The Tokyo High Court has upheld a lower court decision that ordered a writer and publisher to pay 500,000 yen in compensation to a former Imperial Japanese Army corporal who maintained he had been incorrectly mentioned in a book on the Nanking Massacre.

The 83-year-old veteran, who was not named, filed a libel suit against Shiro Azuma, 86, also an army veteran, and Aoki Shoten, a Tokyo-based publishing house that put out the book in 1989. The suit demanded 2 million yen in compensation.

The publishing house edited the book on the basis of a diary written by Azuma, who was one of the plaintiff’s subordinates in the army.

In an earlier ruling, the Tokyo District Court ordered Azuma and the publisher to pay 500,000 yen to the plaintiff, saying the credibility of some parts of the book’s descriptions of atrocities carried out by the Imperial army were questionable. The defendants appealed.

Dismissing the appeal Tuesday, presiding Judge Koetsu Okuyama of the Tokyo High Court said Azuma’s diary describes some Imperial Japanese Army actions that cannot be recognized as fact.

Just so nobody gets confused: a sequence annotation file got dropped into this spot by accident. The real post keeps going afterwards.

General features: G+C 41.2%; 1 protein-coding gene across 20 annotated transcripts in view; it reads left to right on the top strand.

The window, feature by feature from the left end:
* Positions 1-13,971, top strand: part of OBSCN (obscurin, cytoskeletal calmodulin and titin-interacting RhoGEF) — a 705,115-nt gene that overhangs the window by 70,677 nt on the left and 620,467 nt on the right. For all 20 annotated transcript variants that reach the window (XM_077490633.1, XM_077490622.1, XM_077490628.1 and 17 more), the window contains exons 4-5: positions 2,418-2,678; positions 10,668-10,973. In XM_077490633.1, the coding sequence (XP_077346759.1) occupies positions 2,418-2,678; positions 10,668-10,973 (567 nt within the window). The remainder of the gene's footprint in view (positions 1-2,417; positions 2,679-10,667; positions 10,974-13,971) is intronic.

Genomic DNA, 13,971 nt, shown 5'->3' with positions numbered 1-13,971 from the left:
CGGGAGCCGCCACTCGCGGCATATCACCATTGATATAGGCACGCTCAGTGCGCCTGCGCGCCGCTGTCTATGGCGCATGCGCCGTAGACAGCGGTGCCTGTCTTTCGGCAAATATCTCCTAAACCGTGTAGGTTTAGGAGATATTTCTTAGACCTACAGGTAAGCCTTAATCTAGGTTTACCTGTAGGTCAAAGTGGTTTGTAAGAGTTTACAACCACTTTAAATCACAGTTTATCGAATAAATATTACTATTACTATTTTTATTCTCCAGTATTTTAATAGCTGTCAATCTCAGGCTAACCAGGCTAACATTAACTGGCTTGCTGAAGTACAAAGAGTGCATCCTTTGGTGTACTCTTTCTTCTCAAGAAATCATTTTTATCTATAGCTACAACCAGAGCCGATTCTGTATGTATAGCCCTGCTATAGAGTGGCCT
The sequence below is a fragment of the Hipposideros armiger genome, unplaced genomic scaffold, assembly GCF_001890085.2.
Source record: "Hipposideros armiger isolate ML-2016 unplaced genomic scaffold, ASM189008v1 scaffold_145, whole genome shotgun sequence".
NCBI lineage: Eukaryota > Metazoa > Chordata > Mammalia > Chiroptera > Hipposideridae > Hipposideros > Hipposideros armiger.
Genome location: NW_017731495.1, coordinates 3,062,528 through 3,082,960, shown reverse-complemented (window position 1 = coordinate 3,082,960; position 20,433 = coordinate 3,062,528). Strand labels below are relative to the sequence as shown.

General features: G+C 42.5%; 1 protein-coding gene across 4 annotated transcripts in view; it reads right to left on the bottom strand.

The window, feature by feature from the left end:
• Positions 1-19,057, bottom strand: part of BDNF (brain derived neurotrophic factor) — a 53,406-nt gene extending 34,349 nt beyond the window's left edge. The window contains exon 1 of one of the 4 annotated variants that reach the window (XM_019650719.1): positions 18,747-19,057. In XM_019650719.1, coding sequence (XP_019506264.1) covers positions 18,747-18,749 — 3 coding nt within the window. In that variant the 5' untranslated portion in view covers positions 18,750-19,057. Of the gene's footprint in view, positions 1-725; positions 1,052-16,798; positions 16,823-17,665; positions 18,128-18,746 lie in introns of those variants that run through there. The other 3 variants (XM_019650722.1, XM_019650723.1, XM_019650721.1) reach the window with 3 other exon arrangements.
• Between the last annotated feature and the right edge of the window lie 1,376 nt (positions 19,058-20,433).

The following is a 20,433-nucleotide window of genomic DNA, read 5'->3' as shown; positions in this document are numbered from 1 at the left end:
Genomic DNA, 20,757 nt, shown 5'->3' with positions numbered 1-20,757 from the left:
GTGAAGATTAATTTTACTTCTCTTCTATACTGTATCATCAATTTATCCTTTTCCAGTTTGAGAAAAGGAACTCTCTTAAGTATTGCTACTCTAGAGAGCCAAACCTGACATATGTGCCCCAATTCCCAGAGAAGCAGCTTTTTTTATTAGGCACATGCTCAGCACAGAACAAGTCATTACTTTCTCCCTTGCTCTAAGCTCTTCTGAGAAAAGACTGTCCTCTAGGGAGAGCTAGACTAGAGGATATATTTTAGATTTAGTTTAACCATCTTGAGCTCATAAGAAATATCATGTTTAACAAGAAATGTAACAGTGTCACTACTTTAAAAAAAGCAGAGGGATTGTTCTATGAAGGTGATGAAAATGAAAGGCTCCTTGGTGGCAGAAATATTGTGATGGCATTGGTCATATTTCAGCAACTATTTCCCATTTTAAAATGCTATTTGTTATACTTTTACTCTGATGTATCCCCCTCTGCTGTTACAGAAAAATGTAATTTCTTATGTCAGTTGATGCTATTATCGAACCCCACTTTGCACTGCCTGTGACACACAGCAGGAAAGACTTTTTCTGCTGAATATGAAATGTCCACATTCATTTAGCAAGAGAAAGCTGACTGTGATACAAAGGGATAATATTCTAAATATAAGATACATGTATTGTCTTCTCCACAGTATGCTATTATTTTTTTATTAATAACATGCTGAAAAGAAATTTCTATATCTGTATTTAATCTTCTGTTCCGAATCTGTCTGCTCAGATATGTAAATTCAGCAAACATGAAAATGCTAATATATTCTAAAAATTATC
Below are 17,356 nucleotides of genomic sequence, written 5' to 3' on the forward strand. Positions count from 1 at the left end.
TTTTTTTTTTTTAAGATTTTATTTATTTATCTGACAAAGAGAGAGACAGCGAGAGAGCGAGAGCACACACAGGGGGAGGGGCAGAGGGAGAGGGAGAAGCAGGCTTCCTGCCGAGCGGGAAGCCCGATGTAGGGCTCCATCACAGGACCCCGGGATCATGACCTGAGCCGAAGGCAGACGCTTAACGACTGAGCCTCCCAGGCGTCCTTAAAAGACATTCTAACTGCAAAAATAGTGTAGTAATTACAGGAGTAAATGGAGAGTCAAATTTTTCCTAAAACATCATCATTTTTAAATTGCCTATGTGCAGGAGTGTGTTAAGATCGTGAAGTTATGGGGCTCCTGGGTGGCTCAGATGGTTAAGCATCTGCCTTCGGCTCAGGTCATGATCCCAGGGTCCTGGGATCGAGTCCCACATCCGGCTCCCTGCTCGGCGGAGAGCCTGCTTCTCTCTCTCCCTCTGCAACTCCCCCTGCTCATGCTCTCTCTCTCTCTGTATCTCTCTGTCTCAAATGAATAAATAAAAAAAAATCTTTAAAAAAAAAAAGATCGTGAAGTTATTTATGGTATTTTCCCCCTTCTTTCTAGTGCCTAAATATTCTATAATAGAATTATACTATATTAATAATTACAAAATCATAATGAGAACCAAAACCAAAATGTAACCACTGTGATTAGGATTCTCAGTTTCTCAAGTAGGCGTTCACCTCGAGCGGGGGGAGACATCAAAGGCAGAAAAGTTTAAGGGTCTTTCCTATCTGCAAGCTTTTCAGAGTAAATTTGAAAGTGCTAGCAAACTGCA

The diary entry in question says the former corporal “put a Chinese person in a bag, set it on fire and then threw it into a pond after tying a hand grenade to it.” The court ruled that it would be “extremely difficult to do this without the danger of getting burned,” and said it was unlikely that this was fact.

The high court, however, avoided ruling on whether the Nanking Massacre actually happened or was fabricated, saying that making a judgment on the issue would not help clarify this particular case. Expressing strong disapproval of Tuesday’s ruling, Azuma’s lawyers said they will appeal the case to the Supreme Court.

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